Economic and Social Council
Substantive session of 2004
Agenda item 7 (h)
16 July 2004
Thank you Mr. Vice President,
I will limit my comments to matters relating to agenda item 7 (h).
In recent decades the links have become increasingly clear between tobacco use, particularly in smoking, and a number of serious diseases, some of which are among the most common causes of death, as we see in the secretary general's report to ECOSOC introduced a few minutes ago. Iceland is faced with this problem just as other nations, as today tens of thousands of Icelanders are addicted to tobacco.
The effects of tobacco consumption in Iceland are clear from death statistics related to smoking. It is estimated that over the period 1998-2001 around 350 Icelanders have died each year from diseases related to smoking. This amounts to around 20% of all premature deaths in Iceland. We have established ambitious measures on tobacco control through progressive legislation against tobacco use and anti-tobacco public information.
Preventative measures against tobacco are not a simple matter. Essential is an agressive and continuous information campaign together with constant reminders of the damaging effects of tobacco consumption, targeted price measures and far-reaching legislation limiting the marketing and use of tobacco. A complete ban on direct and indirect tobacco advertising and other related marketing by tobacco producers is an essential component of such legislation. This has been done in Iceland through tobacco control legislation which bans direct and indirect advertising of tobacco. It is also illegal to have tobacco products visible at retail points in Iceland - indeed, tobacco producers have taken the Icelandic state to court on this issue, results of which are still pending.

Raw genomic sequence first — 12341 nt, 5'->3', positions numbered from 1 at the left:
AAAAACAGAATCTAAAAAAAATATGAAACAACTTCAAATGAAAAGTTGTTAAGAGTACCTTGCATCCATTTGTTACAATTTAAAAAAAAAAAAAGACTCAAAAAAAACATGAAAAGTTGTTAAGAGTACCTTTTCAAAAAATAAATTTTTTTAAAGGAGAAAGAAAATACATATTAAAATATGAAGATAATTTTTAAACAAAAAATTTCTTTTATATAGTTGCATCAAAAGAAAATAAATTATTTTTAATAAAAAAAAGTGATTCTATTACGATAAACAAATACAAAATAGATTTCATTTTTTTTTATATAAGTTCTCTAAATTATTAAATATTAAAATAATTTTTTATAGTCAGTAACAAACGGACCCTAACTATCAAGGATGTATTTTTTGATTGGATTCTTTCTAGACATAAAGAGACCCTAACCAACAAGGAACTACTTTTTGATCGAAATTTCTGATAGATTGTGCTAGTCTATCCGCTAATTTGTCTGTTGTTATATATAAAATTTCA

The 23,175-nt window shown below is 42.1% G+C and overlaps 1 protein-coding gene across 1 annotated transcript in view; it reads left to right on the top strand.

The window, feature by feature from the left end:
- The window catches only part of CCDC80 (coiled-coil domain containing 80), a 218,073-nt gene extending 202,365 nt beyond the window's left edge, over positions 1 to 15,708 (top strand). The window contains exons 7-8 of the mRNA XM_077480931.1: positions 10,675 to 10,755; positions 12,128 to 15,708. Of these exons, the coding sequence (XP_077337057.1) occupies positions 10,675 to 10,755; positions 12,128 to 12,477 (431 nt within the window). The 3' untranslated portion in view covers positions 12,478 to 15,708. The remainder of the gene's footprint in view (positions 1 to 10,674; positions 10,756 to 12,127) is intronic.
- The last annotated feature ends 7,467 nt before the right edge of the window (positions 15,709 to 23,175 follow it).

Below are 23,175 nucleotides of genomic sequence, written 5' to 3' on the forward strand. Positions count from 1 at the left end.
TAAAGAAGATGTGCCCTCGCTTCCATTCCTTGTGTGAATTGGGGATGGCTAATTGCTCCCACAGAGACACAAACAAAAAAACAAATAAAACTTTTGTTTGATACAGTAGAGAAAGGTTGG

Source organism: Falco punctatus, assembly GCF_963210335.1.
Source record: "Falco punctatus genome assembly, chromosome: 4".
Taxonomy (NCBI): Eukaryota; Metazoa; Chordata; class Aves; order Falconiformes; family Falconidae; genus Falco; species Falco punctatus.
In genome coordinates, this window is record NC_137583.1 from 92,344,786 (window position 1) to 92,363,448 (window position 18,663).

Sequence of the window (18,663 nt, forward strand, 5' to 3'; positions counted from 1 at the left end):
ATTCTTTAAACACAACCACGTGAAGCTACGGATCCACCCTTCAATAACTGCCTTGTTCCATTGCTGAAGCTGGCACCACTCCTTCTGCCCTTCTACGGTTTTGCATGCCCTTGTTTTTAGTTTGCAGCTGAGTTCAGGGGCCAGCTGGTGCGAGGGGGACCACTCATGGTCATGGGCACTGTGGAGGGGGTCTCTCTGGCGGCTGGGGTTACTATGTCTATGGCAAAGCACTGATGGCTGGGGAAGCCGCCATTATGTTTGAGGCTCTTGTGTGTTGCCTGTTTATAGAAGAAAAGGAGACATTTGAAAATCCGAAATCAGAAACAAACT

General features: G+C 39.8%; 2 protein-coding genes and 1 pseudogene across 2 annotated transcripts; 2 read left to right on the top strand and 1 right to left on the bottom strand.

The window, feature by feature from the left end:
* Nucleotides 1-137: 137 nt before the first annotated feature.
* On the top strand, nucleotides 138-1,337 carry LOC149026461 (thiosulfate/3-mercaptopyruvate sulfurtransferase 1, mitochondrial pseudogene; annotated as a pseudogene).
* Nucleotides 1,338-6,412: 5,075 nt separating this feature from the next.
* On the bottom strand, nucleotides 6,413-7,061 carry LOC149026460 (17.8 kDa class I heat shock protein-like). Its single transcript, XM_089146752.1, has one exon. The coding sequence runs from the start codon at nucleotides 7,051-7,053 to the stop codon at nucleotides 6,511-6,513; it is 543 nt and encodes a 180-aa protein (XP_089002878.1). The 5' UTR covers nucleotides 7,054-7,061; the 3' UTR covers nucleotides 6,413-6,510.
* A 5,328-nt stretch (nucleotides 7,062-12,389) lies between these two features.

Iceland was among the first countries to ban tobacco advertising in 1971. 1984 was a watershed in the development of tobacco legislation in Iceland with the passing of a framwork law not only banning advertising but also introducing severe restrictions on its sale and on smoking. In 1996 the proportion of revenues received from tobacco sales and going to protective measures was increased. State support for measures against tobacco consumption has been increased considerably and goes towards information campaigns in schools. Increased resources have made it possible to design new campaigns in schools and to publish progressive advertisements against tobacco and to strengthen cooperation with grass-roots organisations in the field.
The impact of tobacco legislation together with other measures on tobacco consumption is clear in the statistics. During the period 1984-2001 tobacco sales in Iceland fell by 42,5 % (measured in gram per person older than 15). The Government's public health progamme up to 2010, approved by parliament in 2001, aims to reduce to under 15% the smoking proportion of the population between the ages of 18-69.
Along with falling consumption due to measures by the authorities, a health dividend has also appeared. The frequncy of lung cancer in Iceland has fallen steadily in recent years.
Iceland has now ratified the WHO framework convention on tobacco control and Iceland welcomes and supports the initiative of Bangladesh to table a resolution during the general segment of the ECOSOC session under agenda item 7 (h). Iceland's Minister of Health has delcared his intention to present a bill to parliament introducing a complete ban on smoking in restaurants.
The damaging effects of smoking on health are uncontested. Research shows incontrovertible links between smoking and various serious diseases. Indeed, it is the second major cause of death in the world.
In Iceland we consider that it is the duty of the community to reduce smoking through proactive measures. There have been few projects which have been considered equally important to the health of our population. The aim of our legislation is to give a crystal clear message to the population on the dangers which smoking entails.
Thank you Mr. Vice President.